What is Java Unicode System?

This article will help you understand what the Java Unicode System is.

Fundamentally, computers just deal with numbers. They store letters and other characters by assigning a number for each one. For example – A = U + 0041, B = U + 0042.

Why we need Unicode?

Before Unicode was invented, there were hundreds of different encoding systems for assigning this number. No single encoding could contain enough characters: For example, the European Union alone requires several different encodings to cover all its languages. Even for a single language like English no single encoding was adequate for all the letters, punctuation, and technical symbols in common use. These encoding systems also collide with one another. That is, two encodings can use the same number for two different characters, or use different numbers for the same character. Any given computer (especially servers) needs to support many different encodings; yet whenever data is passed between different encodings or platforms, the data always runs the risk of corruption.

Unicode System

Unicode provides a unique number for every character, no matter what the platform, no matter what the language, no matter what the program. Example  A = U + 0041, B = U + 0042, C = U + 0043, D = U + 0044.

The Unicode system has been adopted by such industry leaders like Apple, HP, IBM, Just Systems, Microsoft, Oracle and many others. Unicode is required by modern standards such as XML, JAVA, ECMAScript (JavaScript), COBRA 3.0, WML, LDAP etc., and is the official way to implement ISO/IEC 10646. It is supported in many Operating Systems, all modern browsers, and many other products. The emergence of the Unicode standard, and the availability of tools supporting it, are among the most significant recent global software technology trends.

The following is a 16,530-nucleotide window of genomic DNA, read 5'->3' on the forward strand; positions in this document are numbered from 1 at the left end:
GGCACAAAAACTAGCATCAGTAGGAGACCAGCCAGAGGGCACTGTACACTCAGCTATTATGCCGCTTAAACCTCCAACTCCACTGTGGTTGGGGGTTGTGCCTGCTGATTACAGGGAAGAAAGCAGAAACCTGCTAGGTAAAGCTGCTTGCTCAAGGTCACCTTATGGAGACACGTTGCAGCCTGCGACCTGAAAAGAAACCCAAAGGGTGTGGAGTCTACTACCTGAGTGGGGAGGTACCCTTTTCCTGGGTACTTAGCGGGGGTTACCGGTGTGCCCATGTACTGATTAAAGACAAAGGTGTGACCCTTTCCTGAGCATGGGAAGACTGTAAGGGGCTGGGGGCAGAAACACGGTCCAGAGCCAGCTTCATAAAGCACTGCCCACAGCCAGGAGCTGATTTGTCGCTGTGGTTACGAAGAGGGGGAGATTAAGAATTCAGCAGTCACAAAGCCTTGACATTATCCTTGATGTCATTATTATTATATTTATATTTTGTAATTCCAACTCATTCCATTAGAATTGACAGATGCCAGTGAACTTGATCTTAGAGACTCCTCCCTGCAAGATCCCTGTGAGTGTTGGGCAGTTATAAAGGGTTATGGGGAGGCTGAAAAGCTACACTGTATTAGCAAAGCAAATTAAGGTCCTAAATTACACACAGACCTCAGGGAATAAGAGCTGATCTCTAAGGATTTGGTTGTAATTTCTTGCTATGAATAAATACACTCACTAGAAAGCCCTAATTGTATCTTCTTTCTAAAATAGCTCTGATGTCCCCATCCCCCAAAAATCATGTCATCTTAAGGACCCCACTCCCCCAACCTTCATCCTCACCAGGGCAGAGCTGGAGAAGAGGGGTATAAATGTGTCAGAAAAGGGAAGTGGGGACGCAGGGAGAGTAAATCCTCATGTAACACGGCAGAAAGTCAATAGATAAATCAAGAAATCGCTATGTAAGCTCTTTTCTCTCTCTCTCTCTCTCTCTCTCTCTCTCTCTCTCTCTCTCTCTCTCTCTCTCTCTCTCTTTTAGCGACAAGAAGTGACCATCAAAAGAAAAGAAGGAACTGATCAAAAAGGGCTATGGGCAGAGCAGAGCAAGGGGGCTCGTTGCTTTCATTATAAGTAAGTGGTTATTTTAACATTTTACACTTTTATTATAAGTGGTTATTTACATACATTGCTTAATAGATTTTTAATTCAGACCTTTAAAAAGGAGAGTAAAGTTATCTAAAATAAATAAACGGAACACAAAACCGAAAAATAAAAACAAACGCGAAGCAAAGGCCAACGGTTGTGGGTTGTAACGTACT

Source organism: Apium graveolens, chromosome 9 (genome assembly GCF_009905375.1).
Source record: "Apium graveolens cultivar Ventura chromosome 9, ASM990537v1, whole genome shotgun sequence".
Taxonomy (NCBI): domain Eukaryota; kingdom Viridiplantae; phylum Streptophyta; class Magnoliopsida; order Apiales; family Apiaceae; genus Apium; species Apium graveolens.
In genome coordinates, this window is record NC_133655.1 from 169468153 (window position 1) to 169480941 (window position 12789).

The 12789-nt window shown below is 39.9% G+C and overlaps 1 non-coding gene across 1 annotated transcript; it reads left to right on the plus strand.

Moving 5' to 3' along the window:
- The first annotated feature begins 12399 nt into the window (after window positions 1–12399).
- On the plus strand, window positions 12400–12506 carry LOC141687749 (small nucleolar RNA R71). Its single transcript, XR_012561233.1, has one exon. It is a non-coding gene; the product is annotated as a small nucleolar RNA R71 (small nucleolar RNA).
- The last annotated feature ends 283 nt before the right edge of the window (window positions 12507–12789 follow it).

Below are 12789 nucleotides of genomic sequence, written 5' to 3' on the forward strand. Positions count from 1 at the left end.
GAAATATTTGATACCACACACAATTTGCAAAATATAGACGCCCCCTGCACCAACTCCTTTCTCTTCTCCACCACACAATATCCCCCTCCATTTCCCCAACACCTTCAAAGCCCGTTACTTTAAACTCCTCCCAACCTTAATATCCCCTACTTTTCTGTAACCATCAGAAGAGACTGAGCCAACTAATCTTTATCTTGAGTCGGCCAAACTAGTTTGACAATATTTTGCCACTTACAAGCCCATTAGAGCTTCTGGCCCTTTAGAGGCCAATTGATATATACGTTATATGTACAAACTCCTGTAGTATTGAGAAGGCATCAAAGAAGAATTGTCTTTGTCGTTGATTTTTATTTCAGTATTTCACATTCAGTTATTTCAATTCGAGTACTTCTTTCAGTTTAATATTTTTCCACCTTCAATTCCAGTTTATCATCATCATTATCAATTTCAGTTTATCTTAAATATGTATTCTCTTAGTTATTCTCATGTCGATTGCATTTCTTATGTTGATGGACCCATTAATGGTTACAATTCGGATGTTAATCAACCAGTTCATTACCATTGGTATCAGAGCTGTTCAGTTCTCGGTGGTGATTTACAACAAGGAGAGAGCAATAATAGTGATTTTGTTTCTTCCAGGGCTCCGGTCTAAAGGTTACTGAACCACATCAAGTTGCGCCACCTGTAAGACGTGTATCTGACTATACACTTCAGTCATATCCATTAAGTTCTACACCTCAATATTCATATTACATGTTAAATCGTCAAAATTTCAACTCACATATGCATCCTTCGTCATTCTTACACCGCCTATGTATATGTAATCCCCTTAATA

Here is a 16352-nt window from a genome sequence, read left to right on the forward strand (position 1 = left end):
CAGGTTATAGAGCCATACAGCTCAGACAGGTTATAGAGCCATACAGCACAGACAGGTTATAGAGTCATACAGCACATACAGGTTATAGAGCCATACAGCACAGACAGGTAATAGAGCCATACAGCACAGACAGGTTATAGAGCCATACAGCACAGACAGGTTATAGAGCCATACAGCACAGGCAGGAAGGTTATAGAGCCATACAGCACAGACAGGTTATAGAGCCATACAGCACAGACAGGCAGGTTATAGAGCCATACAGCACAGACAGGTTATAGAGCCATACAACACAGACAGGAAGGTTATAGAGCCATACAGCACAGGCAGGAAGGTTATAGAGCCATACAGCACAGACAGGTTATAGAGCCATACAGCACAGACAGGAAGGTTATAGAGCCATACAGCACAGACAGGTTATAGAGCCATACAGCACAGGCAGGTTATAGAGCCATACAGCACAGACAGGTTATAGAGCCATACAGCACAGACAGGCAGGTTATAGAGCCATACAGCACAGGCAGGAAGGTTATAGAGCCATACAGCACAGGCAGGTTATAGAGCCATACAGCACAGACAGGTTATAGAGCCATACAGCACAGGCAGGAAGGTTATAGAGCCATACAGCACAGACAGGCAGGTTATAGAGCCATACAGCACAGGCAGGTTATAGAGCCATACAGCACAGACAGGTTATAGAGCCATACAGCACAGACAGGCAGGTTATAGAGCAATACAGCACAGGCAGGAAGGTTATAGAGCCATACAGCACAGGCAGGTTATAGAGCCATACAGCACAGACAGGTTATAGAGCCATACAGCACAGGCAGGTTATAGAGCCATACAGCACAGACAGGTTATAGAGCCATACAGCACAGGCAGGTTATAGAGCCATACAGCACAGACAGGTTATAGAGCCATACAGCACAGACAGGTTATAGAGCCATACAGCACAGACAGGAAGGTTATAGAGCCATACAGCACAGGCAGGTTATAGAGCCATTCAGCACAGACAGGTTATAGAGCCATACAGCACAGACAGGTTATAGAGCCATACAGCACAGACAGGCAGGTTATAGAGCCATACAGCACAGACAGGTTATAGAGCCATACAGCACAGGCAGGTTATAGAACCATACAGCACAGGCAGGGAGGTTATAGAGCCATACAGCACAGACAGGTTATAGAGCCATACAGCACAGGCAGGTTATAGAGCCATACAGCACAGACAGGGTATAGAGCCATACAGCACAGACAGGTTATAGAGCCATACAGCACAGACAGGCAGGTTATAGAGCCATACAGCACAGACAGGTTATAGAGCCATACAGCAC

Incorporating Unicode into client-server or multi-tiered applications and websites offers significant cost savings over the use of legacy character sets. Unicode enables a single software product or a single website to be targeted across multiple platforms, languages and countries without re-engineering. It allows data to be transported through many different systems without corruption.

Unicode and ASCII code are both ways that computer languages store characters as numbers. ASCII stands for “American Standard Code for Information Interchange” and it allows encoding for 128 characters. This is fine for English language, but not enough for others. Unicode can handle 100,000 characters, so by using this encoding scheme, JAVA allows programmers to work with printed languages from around the world.